This photograph of Saint Louis modern architect Harris Armstrong, FAIA (1899-1973) in the guise of a Hollywood movie star reveals two things. First, he saw himself in the spotlight playing the part of a hero, overtaking the retrograde aspect of Midwest culture to build anew Saint Louis as a brave new world. Second, he considered himself to be a bit of a dandy, rather charismatic, and quite the lady's man.
I became interested in Armstrong's architectural work as a graduate student in architecture at Washington University in Saint Louis (1986-1990). In the lowest level of Givens Hall, an archive of his works was installed, but appeared to get little attention. The installation included a light table which i took occasion to use when preparing slides for presentations and lectures. I began to wonder about this fellow with the De Stijl inspired logo pressed in porcelain enamel, but didn't do much at the time except imagine and dream what sort of work he might have done.
After graduating and working for several local architects during my internship period, I began searching for appropriate material with which to explore the particular difficulties in preserving, restoring, and renovating modernist works of the twentieth century. After speaking with various architects and several professors, I met with Professor Emeritus Leslie Laskey. His daunting demeanor always impressed me, especially considering that he'd studied art with some of the original Bauhaus faculty (after relocating to the U.S.).
Laskey suggested a few buildings, but zeroed in on one in particular. Harris Armstrong's Magic Chef Building of which I was only vaguely aware. It had been a stunning example of a modernist high-rise structure in Saint Louis and had recently been demeaned by being transformed into a self-storage facility. He talked of Isamu Noguchi's sculptural ceiling which was then still partly visible near the cashier's desk where boxes and packing tape were for sale. I told him of my idea to write an article about the difficulties in achieving an appropriate renovation of such modernist buildings when new uses create needs.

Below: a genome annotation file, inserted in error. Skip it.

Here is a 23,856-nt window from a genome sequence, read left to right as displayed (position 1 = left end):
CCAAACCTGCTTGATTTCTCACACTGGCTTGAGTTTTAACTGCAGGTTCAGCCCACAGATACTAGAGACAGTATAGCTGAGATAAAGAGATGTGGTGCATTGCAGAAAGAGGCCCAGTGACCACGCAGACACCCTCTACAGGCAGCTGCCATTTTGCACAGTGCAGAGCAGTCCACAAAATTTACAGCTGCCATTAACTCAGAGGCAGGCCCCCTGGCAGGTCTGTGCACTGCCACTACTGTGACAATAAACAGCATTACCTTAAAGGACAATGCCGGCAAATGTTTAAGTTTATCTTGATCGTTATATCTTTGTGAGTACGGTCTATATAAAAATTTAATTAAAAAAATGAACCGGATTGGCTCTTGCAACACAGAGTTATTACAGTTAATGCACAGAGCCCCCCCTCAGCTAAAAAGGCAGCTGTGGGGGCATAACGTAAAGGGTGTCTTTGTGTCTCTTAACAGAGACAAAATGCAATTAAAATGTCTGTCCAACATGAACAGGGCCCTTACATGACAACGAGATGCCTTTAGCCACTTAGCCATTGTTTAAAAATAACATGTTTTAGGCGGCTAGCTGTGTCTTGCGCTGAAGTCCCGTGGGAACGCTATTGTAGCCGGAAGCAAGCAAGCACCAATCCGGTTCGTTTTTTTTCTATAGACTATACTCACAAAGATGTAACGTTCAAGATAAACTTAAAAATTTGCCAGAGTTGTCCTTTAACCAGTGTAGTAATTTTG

At the time, I somewhat naively felt that architecture created at least in part on functionalist grounds would be able to be modified more easily (at least intellectually) than updating historic nineteenth century heavy masonry construction. The special blend of function, economy, form, and modern construction materials gives such structures a unique character in the realm of historic preservation. Clearly, historic modernist structures like Wright's Taliesin, Mies' Farnsworth House, or Le Corbusier's Villa Savoye merit treatment as museum pieces. But what about the many outstanding buildings designed by other architects of this period. How does one respect the original architect's intentions without either blatantly, facilely mimicking it or, at the other extreme, creating an 'intervention' which challenges the basic concept of authorship?
Professor Laskey's recommendation was, "Forget about the article. What you need to do is save the Magic Chef Building. Its being destroyed right now, so go save it!"
I left him feeling a bit bewildered and confused. How could an unlicensed, architect-in-training, save a significant architectural work? I hardly felt sufficiently experienced to take on such a task. So, after visiting, photographing, and thinking about this structure, I began to consider how I could possibly convince someone to invest the money, time, and energy involved in bringing such a building back to its original state. Gradually, I realized that only by writing about the design and its architect, could I hope to influence others to even begin to envision the potential for rejuvenating the Magic Chef Building.
[ . . more to follow . . ]